Moana’s writers are to be commended for joining two common-place cinematic stories and somehow balancing them. They are to be commended, too for somehow taking at least a somewhat original approach to the all-too-familiar stories. While the writers are to be commended for the efforts taken to make those stories work collectively and alone, they cannot be applauded too loudly. That is because their efforts also led to a pacing problem that clearly bogs down the movie. That pacing issue is evident early on as Moana is given the heart, only to lose it when she is caught by her father. The problem here is that it meant the story had to take a lot of unnecessary time building up to Moana getting the heart back from a somewhat expected source all while she is growing up and finding her way all before she even embarks on her epic journey. Once Moana finally gets her voyage, things pick back up a little, only to get bogged down again as she and Maui get randomly attacked by a bunch of mutant-type living coconut pirates. Yes, mutant-type, living coconut pirates. Sounds like the premise for a really bad 1950s B-sci-fi flick, right? Once they escape the creatures’ (which conjure thoughts of the goombas from the Mario Brothers video game franchise) clutches, the story does pick up again, only to be bogged down yet again later as Maui (at least temporarily) deserts Moana—not to give away too much—before things pick up again in the story’s final act. Considering the constant back and forth of the story’s pacing, keeping audiences engaged in the nearly two-hour movie is not easy. That could potentially chalked up to the fact that it seems like the writers just threw together elements of past Disney offerings such as Aladdin, Hercules, and so many others and hoped they would make this story work. They made the story’s dual-pronged approach work. But they clearly caused problems in the story’s pacing.
The pacing of Moana’s dual-pronged story is a problem that cannot be ignored in examining the movie’s overall presentation. The constant back and forth of the movie’s pacing makes maintaining audiences’ engagement (especially younger audiences) problematic. Luckily, the efforts of the movie’s writing team to balance the stories and somehow make them at least somewhat original makes enduring the pacing problems easier. Another element that makes up (at least somewhat) for the movie’s pacing is the bonus material included in the movie’s home release. The movie’s key bonus feature is the documentary “Voices of the Islands.” The roughly half-hour program takes viewers along with the movie’s heads to the South Pacific as they studied the Polynesian people and their culture ahead of the movie’s creation. Audiences will be surprised to see how much of the region’s culture—from the importance of family and community to the importance of the coconut to even something as minor as the people’s hair style—plays directly into the movie in this program. All of these discussions exhibit just how much time and work went into making the movie believable and that it properly paid tribute to the people on which it is centered. It creates a new respect for the work put in to bring the story to life and is yet another example of how bonus features can make an otherwise forgettable flick more memorable and not the last. The bonus ‘Gone Fishin’’ short that features Moana and Maui adds its own enjoyment to the movie’s overall presentation. When the movie’s bonus material and its story are coupled together, they make the one negative of the movie’s pacing bearable. The end result is a viewing experience that audiences of all ages will enjoy even with just the occasional watch.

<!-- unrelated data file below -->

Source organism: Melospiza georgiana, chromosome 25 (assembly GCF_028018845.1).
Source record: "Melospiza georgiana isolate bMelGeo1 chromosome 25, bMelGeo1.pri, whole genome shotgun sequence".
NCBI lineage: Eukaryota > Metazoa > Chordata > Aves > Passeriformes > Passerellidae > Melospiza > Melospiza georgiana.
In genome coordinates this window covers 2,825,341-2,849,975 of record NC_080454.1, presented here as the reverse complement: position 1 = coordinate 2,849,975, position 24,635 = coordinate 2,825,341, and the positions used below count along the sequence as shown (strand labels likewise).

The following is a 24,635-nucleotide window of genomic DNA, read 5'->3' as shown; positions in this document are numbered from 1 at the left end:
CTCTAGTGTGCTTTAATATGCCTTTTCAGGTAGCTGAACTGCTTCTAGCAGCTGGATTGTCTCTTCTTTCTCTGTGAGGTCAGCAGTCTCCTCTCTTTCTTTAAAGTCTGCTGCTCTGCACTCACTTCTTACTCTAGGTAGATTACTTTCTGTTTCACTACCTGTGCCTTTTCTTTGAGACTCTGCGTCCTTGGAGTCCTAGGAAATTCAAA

Walt Disney Studios’ new animated movie Moana is not the studio’s best effort, nor is it the company’s worst offering. It is a movie that is worth at least an occasional watch. That is due in part to the balance in the movie’s dual-pronged story. The story’s pacing is problematic. There is no denying that, but luckily it is not so problematic that it makes the movie unwatchable. The bonus material that is included in the movie’s home release gives audiences even more reason to give it a chance; especially the movie’s companion 30-minute “Voices of the Islands” documentary. That bonus documentary, when coupled with the movie’s balanced two-part story, the two elements do plenty to make up for the movie’s pacing problems. That combination makes the movie worth watching at least once in a while. More information on Moana is available online now at: